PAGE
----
CONTROVERSIAL Bikita West legislator Munyaradzi Kereke’s empire is skating on thin ice with his flagship Rockfoundation Medical Centre (RMC) now on the verge of collapse following the seizure of most of its movable assets to recover a debt owed to Westchase Consultants. Westchase claims it was not paid for services rendered, with the bill being put at US$20 640.
The problems compound a crisis already facing the medical facility, which was recently slapped with a garnishee order by the Zimbabwe Revenue Authority (ZIMRA) for an outstanding tax bill. Although ZIMRA had initially demanded US$4 million from RMC, the tax was revised downwards. Kereke has a pending court challenge against the tax claim.
The debt-ridden hospital is understood to have slipped into bankruptcy and frantic efforts are underway to find investors to resuscitate it. The Deputy Sheriff last month attached property, including two ambulances, an X-ray scanner, 20 hospital beds, two X-ray printers, a desktop computer, a scanner, a laptop computer, two sets of sofas and 15 office chairs from RMC after Kereke failed to settle the US$20 000 debt.
High Court Judge, Justice David Mangota, ordered RMC to pay its debt to Westchase Consultants plus costs of the lawsuit.
ZIMRA has since November last year blocked cash-flows due to RMC by issuing garnishee orders to the hospital’s major trade debtors, such as Cimas, Premier Service Medical Aid Society and Stanbic Bank.
The taxes include Pay As You Earn and income and withholding taxes that were allegedly not being remitted to the tax collector. The main hospital unit of RMC, located at 92 Norfolk Road, Mt Pleasant in Harare, has not been functioning since the assets were attached. Also closed were the hospital laboratory and the ambulance, which was crippled by the seizure of ambulances, the pharmacy and the radiology sections. The only functional unit was the trauma section of the medical centre.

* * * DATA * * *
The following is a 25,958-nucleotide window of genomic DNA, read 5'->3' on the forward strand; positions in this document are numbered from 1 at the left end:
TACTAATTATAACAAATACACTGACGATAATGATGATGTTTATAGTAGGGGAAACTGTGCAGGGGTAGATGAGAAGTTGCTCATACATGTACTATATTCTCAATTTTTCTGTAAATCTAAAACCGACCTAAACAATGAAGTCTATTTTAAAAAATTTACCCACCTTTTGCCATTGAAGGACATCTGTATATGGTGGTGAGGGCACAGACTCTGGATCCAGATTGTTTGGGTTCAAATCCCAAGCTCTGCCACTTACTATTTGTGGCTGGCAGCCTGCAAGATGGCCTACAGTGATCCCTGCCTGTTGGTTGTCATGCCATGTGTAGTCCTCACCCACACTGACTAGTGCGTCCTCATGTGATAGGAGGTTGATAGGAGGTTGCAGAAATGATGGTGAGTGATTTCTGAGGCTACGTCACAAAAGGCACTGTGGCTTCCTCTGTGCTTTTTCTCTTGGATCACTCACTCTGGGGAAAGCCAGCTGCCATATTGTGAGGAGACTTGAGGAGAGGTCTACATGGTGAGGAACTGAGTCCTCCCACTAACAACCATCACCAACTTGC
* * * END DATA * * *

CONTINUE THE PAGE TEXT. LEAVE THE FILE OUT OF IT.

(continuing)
“Things are not looking good at all here. The number of patients visiting the medical centre has sharply declined because there is no good equipment anymore. Here at the main hospital, we used to attend to over 80 clients per day but now we are receiving roughly an average of 20, that is on better days but it could be much lower than that,” said an employee who could not be named for fear of victimisation.
“The radiology section, which was our cash cow, used to have 60 patients per day and now it is down to as low as 10 patients. This is because most of their machines are not working and clients are running away,” she added. Many of employees at the medical facility had resigned en masse due to nonpayment of salaries.
RMC staff filed a High Court application seeking to place the company under provisional judicial management, citing its failure to settle US$5 million owed to creditors. RMC clinical director, whose name was only given as Zhakata, tried to play down the gravity of the situation, saying the hospital was still functioning well. “We have problems but we are operating, you can come and see for yourself,” he said.
Kereke’s funeral business, Doves, is also going through a lean spell. A few years ago, the businessman’s medical aid firm, Green Card, collapsed under the weight of increasing liabilities. Kereke is also facing a number of legal battles, including a high profile rape case which is pending at the High Court. Kereke is accused of raping an 11-year-old niece at gunpoint. He denies raping his niece, but family lawyers have successfully sought a court order to be granted for a private prosecution, which Kereke is challenging in the Supreme Court.
Kereke won a Parliamentary seat last year despite serious opposition from his party ZANU-PF, which proceeded to dismiss from the party. He contested and won the polls as an independent candidate for Bikita West and attempts by ZANU-PF to chuck him out of the August house hit a snag after the Constitutional court ruled in his favour.
He is yet to be warmly embraced back into the fold. – Own Correspondent